- Gov. Crist: Immigration reform can help Social Security
- In flip, McCollum now backs Arizona immigration law for Florida
Lawton “Bud” Chiles III, the 57-year-old son of the late governor, is seriously looking at running against Democrat Alex Sink for governor.
Something peculiar is going on with Charlie Crist.
- Crist, Rubio give back money to accused bad guys
- WSJ Column: Charlie Crist, the Equivalent of Florida Swampland
- The Florida Senate Candidates’ Wealth
The failure of BankUnited FSB in 2009 cost the Federal Deposit Insurance Corp. $815 million more than it initially expected.
California Insurance Commissioner Steve Poizner announced that 1,010 insurance companies — more than 75 percent of insurers licensed to do business in California — have agreed to forgo future investments in 50 companies identified as doing business with Iran’s nuclear, energy or defense sectors.
Chinese drywall maker Knauf Plasterboard Tianjin Co. Ltd. has reached an agreement to settle with Atlanta-based national home builder Beazer Homes, according to three people familiar with the matter.
The Senate today approved an amendment to the financial services reform bill giving the Securities and Exchange Commission the authority to set up a Credit Rating Agency Board.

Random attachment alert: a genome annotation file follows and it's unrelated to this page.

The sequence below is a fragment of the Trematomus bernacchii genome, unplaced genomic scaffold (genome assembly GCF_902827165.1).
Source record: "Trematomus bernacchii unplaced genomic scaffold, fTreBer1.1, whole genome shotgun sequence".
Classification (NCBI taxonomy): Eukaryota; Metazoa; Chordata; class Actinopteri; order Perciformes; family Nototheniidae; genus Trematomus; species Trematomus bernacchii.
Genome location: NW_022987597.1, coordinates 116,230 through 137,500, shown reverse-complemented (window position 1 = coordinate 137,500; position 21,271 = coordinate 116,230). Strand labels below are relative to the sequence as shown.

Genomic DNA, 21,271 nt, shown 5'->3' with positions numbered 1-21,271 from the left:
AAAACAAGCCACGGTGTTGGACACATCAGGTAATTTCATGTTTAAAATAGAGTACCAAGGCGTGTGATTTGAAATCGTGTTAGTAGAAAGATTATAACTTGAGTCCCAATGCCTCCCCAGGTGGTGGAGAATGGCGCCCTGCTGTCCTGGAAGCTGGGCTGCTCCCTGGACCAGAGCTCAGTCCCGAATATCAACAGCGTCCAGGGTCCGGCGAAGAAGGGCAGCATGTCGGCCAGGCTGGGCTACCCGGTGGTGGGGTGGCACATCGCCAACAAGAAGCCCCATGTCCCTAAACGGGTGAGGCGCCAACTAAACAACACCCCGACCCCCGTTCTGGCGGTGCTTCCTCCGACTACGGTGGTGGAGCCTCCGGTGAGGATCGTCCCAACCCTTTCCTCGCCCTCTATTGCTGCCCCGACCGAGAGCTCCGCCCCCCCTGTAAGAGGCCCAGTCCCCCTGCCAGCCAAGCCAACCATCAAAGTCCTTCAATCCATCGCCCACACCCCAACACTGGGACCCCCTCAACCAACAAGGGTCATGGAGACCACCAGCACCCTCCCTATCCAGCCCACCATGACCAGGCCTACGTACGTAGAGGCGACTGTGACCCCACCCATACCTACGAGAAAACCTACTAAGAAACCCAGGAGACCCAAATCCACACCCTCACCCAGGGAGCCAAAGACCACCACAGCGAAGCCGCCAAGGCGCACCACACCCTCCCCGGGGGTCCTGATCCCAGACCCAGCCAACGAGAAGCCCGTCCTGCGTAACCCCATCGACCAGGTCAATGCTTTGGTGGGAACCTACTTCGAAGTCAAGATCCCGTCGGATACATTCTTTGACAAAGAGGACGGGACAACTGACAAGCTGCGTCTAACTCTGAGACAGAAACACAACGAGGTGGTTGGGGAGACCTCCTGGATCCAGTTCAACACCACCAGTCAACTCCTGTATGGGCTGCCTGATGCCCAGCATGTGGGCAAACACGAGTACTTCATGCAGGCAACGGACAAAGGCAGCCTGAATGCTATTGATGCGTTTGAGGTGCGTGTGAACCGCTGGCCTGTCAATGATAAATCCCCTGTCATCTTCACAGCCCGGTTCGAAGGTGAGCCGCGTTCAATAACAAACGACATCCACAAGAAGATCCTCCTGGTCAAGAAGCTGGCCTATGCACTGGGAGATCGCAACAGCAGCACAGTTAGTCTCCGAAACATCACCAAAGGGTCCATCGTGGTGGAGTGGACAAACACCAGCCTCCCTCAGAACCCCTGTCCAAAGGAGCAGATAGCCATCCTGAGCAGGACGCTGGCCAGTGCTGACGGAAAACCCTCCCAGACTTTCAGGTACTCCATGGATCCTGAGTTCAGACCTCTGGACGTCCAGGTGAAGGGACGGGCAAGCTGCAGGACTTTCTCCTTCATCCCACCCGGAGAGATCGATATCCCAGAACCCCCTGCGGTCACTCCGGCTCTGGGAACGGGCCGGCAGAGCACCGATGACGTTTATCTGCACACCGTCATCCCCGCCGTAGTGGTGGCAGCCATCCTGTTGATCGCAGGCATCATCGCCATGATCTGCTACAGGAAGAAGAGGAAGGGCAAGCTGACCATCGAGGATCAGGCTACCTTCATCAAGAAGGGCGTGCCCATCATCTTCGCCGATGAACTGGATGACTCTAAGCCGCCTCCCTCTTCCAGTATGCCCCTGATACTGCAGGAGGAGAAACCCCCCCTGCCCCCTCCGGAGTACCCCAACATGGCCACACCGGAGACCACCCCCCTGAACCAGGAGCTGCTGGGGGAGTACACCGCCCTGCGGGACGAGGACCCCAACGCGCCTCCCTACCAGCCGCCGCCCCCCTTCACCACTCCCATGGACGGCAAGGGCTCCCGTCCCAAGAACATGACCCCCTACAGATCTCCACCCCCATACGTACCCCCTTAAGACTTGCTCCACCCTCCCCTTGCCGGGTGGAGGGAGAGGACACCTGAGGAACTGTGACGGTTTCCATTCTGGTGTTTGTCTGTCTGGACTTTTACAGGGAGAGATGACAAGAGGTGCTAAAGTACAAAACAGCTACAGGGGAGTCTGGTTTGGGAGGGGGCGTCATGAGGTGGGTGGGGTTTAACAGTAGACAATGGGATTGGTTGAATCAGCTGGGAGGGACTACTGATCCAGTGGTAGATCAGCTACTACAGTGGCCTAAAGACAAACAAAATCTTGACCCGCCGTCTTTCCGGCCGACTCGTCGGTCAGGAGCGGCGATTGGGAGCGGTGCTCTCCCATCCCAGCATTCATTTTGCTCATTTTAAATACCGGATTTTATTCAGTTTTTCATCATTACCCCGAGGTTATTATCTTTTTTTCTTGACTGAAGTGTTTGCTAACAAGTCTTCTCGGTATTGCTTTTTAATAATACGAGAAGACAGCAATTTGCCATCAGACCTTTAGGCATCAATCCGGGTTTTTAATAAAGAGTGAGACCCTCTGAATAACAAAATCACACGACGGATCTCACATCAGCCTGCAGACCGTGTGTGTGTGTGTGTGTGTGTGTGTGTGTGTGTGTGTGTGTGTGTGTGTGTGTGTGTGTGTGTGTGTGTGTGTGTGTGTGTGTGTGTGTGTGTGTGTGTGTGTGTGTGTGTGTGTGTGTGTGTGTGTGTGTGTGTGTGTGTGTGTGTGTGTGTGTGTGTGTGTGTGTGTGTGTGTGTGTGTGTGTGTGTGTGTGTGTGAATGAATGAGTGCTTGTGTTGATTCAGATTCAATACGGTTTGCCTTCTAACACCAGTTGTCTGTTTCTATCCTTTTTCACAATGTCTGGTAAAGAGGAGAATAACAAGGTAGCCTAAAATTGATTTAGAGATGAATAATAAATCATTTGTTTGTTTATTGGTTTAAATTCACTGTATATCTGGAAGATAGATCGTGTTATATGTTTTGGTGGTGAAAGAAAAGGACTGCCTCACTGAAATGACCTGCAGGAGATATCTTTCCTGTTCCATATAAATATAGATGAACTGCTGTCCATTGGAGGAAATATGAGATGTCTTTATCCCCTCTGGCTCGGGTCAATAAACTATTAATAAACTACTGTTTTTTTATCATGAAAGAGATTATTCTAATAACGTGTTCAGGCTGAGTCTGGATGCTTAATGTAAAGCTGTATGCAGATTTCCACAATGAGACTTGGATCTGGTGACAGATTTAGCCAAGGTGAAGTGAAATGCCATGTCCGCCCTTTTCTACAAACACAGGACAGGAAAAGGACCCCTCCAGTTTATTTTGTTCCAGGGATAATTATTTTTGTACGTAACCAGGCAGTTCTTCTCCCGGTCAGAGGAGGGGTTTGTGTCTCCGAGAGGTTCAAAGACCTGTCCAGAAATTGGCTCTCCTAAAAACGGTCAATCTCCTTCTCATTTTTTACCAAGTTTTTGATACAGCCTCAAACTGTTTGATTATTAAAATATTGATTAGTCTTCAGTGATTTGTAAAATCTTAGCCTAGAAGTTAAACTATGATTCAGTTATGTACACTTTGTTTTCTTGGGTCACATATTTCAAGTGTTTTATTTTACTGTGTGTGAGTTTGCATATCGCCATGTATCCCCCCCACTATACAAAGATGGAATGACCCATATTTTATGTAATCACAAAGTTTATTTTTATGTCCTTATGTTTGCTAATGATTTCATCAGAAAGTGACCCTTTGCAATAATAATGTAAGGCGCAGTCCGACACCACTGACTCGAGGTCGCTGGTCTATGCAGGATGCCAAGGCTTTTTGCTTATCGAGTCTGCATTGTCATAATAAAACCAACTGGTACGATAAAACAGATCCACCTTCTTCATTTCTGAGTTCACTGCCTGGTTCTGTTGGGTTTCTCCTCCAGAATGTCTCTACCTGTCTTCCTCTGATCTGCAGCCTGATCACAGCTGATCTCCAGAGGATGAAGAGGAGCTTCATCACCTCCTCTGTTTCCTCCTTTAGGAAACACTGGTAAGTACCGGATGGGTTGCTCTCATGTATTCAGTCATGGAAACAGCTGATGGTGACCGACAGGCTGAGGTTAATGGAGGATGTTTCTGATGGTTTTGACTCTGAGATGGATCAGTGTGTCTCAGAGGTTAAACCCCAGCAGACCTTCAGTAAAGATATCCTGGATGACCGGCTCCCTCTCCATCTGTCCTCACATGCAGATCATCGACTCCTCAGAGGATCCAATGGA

Groups representing property/casualty insurers and other financial services companies have urged the U.S. Senate to reject an attempt to strip health insurers of their limited immunity from federal antitrust law.
A bill to protect the state’s property insurer of last resort from penalties for adjusting or paying claims too slowly has stalled in the House Committee on Civil Law and Procedure.
Arizona Gov. Jan Brewer signed into law Senate Bill 1045, which repeals and amends state statute, directing the State Compensation Fund — known as SCF Arizona — to privatize and become a mutual insurance company, regulated by the state Department of Insurance.
Chartis Inc. said Thursday that it has obtained $425 million in reinsurance through its first catastrophe bond program.
Company Admitted to 48th State
Starmount Life Insurance Company has opened a new, 24,500-square-foot national headquarters in Baton Rouge, marking the end of 12 months of construction and the beginning of a new period of anticipated, continued growth.
Milliman, Inc., a premier global consulting and actuarial firm, today released the latest update to the Milliman 100 Pension Funding Index, which consists of 100 of the nation’s largest defined benefit pension plans.
Multiple data sources, including scientific survey data, medical studies and analyses of data in regions that have imposed ambulance fees, indicate that ambulance fees will discourage calls to emergency services for help, risking the health and safety of those experiencing medical emergencies.
When Wellpoint proposed up to a 39 percent premium increase for some of its California customers, it touched off a storm of criticism that helped boost passage of the new health care law.
Over the last two days, May 12-13, over 40 representatives from Caribbean and international agencies held a meeting in Barbados to discuss the initial results from a recent investigation into the Economics of Climate Adaptation (ECA) in the Caribbean.